Whilst not a regret, something we need to watch is our focus on safety. We have done some good in this area, but as a game that involves collisions, and collisions put people at risk, we have to continually monitor and look at how we can improve law to improve injury rates. 

Generally speaking I think we have tackled most of the issues in front of us – we have retained our talent largely and keeping the policy that the All Blacks jersey is only for those who stay here and commit to playing rugby in New Zealand has worked well for us. We recently reviewed that policy and reinforced it but again the group that takes this forward will continue to look at this and make their own decisions.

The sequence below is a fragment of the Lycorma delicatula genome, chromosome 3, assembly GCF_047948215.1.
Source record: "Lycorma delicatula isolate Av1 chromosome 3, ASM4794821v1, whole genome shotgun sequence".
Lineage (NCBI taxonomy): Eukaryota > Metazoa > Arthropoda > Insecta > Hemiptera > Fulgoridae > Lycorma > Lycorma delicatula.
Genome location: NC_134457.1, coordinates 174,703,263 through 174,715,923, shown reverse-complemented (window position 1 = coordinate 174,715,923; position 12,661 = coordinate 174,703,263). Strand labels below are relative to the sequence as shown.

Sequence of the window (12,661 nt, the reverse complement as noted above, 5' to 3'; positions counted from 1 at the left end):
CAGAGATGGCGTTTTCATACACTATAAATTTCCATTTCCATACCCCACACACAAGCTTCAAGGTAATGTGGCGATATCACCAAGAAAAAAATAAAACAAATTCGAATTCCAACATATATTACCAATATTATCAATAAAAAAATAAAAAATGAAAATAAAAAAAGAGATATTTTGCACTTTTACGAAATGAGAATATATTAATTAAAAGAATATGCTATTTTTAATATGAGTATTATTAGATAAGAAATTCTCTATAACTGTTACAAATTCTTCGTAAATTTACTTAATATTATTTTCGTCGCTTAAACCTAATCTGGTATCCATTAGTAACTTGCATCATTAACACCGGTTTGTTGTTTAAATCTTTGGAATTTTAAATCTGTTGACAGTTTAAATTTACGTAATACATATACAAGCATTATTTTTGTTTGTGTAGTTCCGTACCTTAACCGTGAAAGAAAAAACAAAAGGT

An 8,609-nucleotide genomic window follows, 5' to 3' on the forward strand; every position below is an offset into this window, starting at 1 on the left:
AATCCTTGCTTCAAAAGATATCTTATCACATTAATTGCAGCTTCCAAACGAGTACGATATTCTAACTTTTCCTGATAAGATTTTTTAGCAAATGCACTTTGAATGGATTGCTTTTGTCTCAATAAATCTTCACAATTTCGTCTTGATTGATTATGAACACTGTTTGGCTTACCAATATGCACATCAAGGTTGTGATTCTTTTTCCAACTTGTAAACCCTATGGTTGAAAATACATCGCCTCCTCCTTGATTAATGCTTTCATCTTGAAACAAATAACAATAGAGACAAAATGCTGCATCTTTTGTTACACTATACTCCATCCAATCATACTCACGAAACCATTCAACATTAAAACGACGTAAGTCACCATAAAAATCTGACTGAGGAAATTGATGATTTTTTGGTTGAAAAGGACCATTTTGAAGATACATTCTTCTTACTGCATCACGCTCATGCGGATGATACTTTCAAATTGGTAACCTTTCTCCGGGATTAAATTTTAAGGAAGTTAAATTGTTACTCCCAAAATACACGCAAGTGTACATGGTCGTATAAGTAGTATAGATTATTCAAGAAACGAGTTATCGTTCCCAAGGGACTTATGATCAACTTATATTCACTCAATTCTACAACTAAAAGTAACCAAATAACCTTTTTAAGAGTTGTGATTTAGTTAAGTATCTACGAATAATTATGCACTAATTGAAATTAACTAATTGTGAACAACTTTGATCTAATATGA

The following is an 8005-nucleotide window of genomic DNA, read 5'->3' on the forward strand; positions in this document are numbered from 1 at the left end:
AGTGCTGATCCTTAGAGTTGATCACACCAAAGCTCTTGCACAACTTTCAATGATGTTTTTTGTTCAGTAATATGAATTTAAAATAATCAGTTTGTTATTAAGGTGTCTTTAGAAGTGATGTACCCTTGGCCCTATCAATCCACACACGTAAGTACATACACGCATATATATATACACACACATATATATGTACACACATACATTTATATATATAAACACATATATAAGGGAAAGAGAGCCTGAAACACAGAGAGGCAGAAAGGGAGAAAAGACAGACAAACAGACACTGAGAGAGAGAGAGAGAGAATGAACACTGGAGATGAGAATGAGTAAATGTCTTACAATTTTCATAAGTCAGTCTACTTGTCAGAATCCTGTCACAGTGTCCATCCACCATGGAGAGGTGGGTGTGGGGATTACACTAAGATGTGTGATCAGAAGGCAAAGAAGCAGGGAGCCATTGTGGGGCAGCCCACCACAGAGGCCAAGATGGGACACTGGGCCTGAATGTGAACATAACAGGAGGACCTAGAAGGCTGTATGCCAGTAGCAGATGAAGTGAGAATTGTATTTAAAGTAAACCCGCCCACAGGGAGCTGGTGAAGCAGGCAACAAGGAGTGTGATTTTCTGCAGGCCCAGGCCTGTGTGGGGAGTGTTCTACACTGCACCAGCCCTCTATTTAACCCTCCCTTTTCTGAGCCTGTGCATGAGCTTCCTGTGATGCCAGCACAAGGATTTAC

The World Cup in Japan was the first in Asia; from your role on the World Rugby Council, what are the expectations about how the game will grow in Asia in the future?

Japan was an outstanding success and we shouldn’t take that for granted. When we voted in 2009 to allocate 2015 to England and 2019 to Japan we had reservations about whether Japan and Asia were ready, but all of the metrics that have been completed have been phenomenal. They sold 99% of all seats across 48 games which is the best, ever. They blew the TV audience records out of the water, with 54 million people watching Japan play Scotland, and something like 29 million people watched the All Blacks play Ireland in the quarterfinal. The commercial programme was a great success – the commercial revenue topped what was made in 2015 in England, which is the big rugby powers’ market. So, the challenge now is how does Japan build on that legacy and broaden that into an Asian context, because Japan is just a small part of Asia.